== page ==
Posted on 02/14/2016
According to the National Sleep Foundation, most adults need between 7 and 9 hours of sleep to function optimally, while children past the infant stage require 9 to 14 hours every 24 hours, depending on their age. Healthy sleep, however, includes more than simply the right quantity; it also requires some issues relating to quantity, which can be difficult to achieve. However, with the great impact that healthy sleep has on a child’s physical and intellectual development, it’s important for parents to do all they can to encourage healthy sleep.
What Is Healthy Sleep?
Healthy sleep is difficult to measure, but it requires a combination of quantity and quality. While it isn’t the only factor involved in healthy sleep, the importance of getting a sufficient amount of sleep cannot be overstated. Healthy sleep also involves uninterrupted nighttime sleep as well as the right number and timing of naps, depending on the child’s age. It also requires that the sleep schedule remains constant and corresponds to the child’s internal clock, or natural biological rhythms.
What Does a Well-Rested Child Look Like?
Since the amount of sleep a person needs to function optimally varies both from person to person and throughout a person’s lifetime, the main way to determine whether someone is getting enough sleep can be determined by observing alertness. Optimal alertness is the mid-point between being groggy and hyper-alert. It’s “the state in which we are most receptive to and interactive with our environment, when we have the greatest attention span and can learn the most.” On the flip side, “altered states of alertness interfere with learning and behavior.”
What does an optimally alert child look like? Words such as “wide-eyed,” “calm,” “attentive,” and “pleasant” come to mind. Perhaps your child rarely exhibits that ideal combination. If so, learning and behavior problems likely accompany your child’s problematic state of alertness.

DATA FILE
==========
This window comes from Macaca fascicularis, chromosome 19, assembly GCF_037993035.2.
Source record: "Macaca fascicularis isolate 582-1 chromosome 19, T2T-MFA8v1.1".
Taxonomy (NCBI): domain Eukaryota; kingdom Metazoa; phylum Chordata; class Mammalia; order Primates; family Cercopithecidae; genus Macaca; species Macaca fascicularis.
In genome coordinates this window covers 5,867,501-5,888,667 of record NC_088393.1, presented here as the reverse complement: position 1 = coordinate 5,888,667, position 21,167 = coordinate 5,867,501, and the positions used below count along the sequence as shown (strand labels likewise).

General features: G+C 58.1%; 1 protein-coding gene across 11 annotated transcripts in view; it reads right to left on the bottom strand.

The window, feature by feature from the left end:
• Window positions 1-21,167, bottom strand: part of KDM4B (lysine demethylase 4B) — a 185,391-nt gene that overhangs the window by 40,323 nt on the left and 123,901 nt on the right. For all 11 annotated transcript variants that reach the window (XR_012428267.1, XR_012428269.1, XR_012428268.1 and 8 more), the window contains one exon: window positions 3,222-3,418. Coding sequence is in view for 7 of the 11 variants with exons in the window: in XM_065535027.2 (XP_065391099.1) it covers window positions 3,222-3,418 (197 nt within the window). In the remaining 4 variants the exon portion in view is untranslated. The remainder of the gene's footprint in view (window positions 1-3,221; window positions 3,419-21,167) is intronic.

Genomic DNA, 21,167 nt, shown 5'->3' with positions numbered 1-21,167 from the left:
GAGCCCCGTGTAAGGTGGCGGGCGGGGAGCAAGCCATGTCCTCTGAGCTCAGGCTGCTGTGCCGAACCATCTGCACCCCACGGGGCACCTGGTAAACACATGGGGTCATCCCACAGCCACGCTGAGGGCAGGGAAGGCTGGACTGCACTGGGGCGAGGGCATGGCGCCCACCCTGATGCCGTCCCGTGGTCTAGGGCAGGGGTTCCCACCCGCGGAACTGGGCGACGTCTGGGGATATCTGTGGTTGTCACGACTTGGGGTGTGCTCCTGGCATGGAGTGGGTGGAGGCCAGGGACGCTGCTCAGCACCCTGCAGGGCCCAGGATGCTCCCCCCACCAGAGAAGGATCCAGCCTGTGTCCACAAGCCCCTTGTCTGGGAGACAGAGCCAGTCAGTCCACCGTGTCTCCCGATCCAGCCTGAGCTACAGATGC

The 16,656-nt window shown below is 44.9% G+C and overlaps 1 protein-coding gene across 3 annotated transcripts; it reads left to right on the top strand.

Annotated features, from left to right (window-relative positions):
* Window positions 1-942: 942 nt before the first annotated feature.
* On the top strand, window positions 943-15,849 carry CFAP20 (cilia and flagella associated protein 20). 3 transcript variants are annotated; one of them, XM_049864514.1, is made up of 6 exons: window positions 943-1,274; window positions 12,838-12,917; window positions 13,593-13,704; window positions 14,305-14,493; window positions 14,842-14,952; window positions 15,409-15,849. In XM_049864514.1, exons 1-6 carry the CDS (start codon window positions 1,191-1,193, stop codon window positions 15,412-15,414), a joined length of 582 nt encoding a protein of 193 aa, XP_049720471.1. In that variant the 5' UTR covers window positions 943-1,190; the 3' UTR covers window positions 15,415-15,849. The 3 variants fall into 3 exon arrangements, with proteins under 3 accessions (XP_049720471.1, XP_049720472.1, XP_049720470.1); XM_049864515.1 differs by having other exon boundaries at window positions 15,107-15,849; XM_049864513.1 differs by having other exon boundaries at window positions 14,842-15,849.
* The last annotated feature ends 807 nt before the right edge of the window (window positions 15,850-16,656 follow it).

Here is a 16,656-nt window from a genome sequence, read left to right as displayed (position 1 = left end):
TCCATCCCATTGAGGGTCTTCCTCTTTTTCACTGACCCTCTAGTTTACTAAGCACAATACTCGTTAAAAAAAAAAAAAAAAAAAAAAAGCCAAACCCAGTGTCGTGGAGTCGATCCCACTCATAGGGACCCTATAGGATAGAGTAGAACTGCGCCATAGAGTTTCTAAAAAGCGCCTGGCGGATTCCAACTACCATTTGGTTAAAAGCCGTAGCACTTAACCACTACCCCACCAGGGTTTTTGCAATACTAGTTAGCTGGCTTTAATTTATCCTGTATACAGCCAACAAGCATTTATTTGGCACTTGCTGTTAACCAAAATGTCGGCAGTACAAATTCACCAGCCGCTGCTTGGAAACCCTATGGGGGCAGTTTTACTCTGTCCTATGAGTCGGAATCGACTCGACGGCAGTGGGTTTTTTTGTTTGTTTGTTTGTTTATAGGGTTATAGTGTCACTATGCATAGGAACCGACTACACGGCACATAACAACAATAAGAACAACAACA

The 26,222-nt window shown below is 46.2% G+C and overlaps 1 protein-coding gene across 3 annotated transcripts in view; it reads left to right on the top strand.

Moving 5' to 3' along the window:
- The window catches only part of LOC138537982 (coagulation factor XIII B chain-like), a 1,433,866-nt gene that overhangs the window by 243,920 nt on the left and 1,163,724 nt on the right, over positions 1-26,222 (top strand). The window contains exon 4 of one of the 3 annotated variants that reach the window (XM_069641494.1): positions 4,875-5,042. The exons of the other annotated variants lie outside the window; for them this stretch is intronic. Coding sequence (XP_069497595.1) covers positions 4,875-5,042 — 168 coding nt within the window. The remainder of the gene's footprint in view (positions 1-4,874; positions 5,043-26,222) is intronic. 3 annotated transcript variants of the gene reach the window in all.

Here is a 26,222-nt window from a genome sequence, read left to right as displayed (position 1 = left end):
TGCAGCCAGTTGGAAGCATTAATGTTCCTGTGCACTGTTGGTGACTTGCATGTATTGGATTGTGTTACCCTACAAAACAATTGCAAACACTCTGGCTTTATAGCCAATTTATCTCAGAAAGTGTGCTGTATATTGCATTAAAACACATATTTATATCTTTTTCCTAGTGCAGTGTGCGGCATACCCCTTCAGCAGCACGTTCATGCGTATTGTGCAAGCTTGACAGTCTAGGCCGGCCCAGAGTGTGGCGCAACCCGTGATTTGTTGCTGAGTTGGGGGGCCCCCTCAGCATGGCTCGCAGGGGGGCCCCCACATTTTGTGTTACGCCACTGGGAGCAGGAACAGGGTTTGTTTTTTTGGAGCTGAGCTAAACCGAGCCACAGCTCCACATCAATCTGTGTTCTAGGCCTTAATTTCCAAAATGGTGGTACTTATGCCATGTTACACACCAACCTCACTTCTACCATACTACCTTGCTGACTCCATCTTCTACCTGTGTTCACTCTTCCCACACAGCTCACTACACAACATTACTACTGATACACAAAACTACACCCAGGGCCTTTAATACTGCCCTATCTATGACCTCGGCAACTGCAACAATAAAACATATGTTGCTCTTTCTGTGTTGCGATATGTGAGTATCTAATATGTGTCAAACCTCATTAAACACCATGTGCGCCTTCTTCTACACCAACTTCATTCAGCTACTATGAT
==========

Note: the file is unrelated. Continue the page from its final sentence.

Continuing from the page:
How Do Children Respond to Lack of Healthy Sleep?
One of the most obvious immediate results of insufficient sleep is fatigue. Because children are more sensitive to many environmental factors, they can become fatigued after even minor sleep deprivation. A similar consideration is that children can easily become over-stimulated and fatigued, as a result of being awake for long periods of time, even if they aren’t physically active or engaged.
Most children respond to fatigue by fighting to remain alert and awake. Hormones, such as adrenaline, are secreted, leading to a hyper-alert state. As most parents know, this surge of energy is soon followed by exhausted irritability or a full-blown melt down. While overtired children desperately need sleep, their bodies often have trouble falling asleep. And once the sleep deprivation overrides the adrenaline, night awakenings are likely. What such a child needs is not to be allowed to stay up later, but to have an afternoon nap or earlier bed time, promoting sleep before fatigue sets in.
In Part 2 we’ll look at further implications of sleep deprivation as well as ways that parents can help their kids get healthy sleep.
From the Bedroom Source blog:
- One Bedroom, Two Kids, Many Options (Part 1)
- Helping Your Kids Prepare for STEM Careers, Part 1
- Maximize Effectiveness of Study Time with Memory Training & Tricks, Part 1
The Bedroom Source
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